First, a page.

Featured Research

from universities, journals, and other organizations

Completely Different Way Of Looking For A New Antibiotic

Date:
May 29, 2009
Source:
McMaster University
Summary:
Researchers have built a method of looking for molecules that will disturb the balance between them, offering a completely different way of looking for a new antibiotic that would be active against the cell wall.

As the best drugs become increasingly resistant to superbugs, McMaster University researchers have discovered a completely different way of looking for a new antibiotic.

Related Articles


In a paper to be published published Friday, May 29 in the journal Chemistry and Biology, with colleagues in Germany and Wilfrid Laurier University, they report on work with the bacteria Staphylococcus aureus bacteria, the leading cause of infections in hospitals and the second most common community-acquired infection. Fewer and fewer antibiotics are effective against this bacteria.

Cell wall-active antibiotics, such as penicillin, kill bacteria by blocking production of the cell wall.

The researchers provide new evidence for genetic connections among three processes in the cell wall - teichoic acid, peptidoglycan and poly-isoprenoid synthesis. "Never before has such a profound link been drawn between these biosynthetic pathways supported by genetic, computational and biochemical evidence," they said in their paper.

"We found a connection that perhaps no one expected in the way the cell wall synthesis is wired," said lead author Eric Brown, professor and chair of the department of biochemistry and biomedical sciences in the Michael G. DeGroote School of Medicine.

"We found they are inextricably linked in their genetics and biochemistry," he said. "Along the way in this study, we have built a system that is ripe for being exploited as a way to search for small molecule drugs that would target these processes."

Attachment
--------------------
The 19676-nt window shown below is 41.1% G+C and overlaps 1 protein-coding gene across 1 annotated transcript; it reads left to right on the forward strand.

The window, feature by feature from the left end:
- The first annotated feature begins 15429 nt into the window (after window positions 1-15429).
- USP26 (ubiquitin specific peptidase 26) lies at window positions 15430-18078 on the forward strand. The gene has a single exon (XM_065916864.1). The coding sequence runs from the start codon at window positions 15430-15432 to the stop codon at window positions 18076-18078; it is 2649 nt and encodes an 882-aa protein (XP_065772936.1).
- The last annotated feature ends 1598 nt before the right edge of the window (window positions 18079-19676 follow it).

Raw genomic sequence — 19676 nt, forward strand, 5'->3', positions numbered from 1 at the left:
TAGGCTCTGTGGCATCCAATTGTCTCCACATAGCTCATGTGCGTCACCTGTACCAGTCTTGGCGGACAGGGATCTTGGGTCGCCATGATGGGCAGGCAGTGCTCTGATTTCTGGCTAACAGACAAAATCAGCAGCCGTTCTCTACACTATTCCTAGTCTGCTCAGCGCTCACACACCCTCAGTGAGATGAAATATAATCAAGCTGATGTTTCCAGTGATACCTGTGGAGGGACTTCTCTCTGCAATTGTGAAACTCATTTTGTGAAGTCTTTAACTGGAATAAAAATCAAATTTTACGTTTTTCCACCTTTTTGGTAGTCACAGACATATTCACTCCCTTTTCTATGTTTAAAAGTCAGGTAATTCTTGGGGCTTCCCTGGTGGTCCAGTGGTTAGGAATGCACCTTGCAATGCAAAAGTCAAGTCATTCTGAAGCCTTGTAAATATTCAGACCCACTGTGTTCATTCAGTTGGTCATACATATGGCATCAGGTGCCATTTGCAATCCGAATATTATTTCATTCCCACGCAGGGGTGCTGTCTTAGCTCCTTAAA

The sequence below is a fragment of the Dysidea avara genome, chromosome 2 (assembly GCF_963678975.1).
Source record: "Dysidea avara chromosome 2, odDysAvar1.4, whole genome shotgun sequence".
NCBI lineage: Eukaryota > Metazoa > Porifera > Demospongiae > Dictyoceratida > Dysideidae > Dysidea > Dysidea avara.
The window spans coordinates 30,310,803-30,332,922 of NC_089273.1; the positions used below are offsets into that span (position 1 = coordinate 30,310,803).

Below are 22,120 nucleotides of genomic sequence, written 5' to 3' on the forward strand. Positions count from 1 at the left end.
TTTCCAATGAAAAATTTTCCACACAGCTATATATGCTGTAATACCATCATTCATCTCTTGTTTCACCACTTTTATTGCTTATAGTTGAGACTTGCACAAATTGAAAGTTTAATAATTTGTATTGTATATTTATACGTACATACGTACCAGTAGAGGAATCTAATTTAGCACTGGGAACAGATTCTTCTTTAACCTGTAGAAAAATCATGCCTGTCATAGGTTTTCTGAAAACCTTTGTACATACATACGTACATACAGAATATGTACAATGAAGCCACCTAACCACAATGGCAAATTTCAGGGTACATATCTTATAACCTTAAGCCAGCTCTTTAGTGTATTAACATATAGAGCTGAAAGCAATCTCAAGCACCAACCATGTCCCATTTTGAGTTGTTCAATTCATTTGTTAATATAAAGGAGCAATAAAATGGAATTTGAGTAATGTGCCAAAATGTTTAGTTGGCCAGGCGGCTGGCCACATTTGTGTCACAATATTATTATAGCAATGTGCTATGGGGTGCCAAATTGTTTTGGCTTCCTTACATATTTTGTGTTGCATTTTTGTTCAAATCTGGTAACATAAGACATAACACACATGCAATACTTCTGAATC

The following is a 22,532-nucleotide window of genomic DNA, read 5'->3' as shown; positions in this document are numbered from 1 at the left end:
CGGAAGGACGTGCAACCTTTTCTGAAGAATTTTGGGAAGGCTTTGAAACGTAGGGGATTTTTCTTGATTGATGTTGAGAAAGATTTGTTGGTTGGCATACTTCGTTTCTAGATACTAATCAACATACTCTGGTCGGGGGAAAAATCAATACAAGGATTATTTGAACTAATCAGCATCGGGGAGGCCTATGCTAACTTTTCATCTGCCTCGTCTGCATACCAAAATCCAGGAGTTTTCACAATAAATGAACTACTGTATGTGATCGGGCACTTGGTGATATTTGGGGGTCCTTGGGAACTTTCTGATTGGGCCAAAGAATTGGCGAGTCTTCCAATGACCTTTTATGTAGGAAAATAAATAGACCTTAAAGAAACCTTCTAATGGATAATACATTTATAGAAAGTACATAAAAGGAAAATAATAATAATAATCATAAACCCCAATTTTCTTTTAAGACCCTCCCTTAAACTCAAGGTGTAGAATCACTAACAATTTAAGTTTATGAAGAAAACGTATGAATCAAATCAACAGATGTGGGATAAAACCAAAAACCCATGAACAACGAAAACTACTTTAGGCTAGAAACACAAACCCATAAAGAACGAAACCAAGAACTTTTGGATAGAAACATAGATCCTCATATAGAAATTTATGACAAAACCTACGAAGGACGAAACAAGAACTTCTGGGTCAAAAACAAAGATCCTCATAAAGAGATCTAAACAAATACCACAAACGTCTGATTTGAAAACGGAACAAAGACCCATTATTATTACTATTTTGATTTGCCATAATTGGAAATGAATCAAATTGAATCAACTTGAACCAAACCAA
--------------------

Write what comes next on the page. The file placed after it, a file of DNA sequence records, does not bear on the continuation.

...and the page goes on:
Potentially, he said, this may lead to the development of a new antibiotic.

Brown said the current arsenal of antibiotics was developed during the golden age of antibiotic drug discovery from 1930 to 1960, and then development stopped.

Research began again in earnest, he said, when troublesome strains of hospital and community-acquired infections began to emerge, such as MRSA (methicillin-resistant Staphylococcus aureus). "Since the 1960s, drug companies have for, the most part, been tweaking existing molecules, such as building better penicillin with minor changes to the original scaffold. But, you are not very far away from resistance when all you do is a little tweak."

The discovery of a "surprising link" between the three processes involved in cell wall synthesis lets researchers build a method of looking for molecules that will disturb the balance between them. "It offers a completely different way of looking for a new antibiotic that would be active against the cell wall," Brown said.


Story Source:

The above story is based on materials provided by McMaster University. Note: Materials may be edited for content and length.


Journal Reference:

  1. Michael A. D'Elia, Kathryn E. Millar, Amit P. Bhavsar, Ana M. Tomljenovic, Bernd Hutter, Christoph Schaab, Gabriel Moreno-Hagelsieb, Eric D. Brown. Probing Teichoic Acid Genetics with Bioactive Molecules Reveals New Interactions among Diverse Processes in Bacterial Cell Wall Biogenesis. Chemistry and Biology, 2009; DOI: 10.1016/j.chembiol.2009.04.009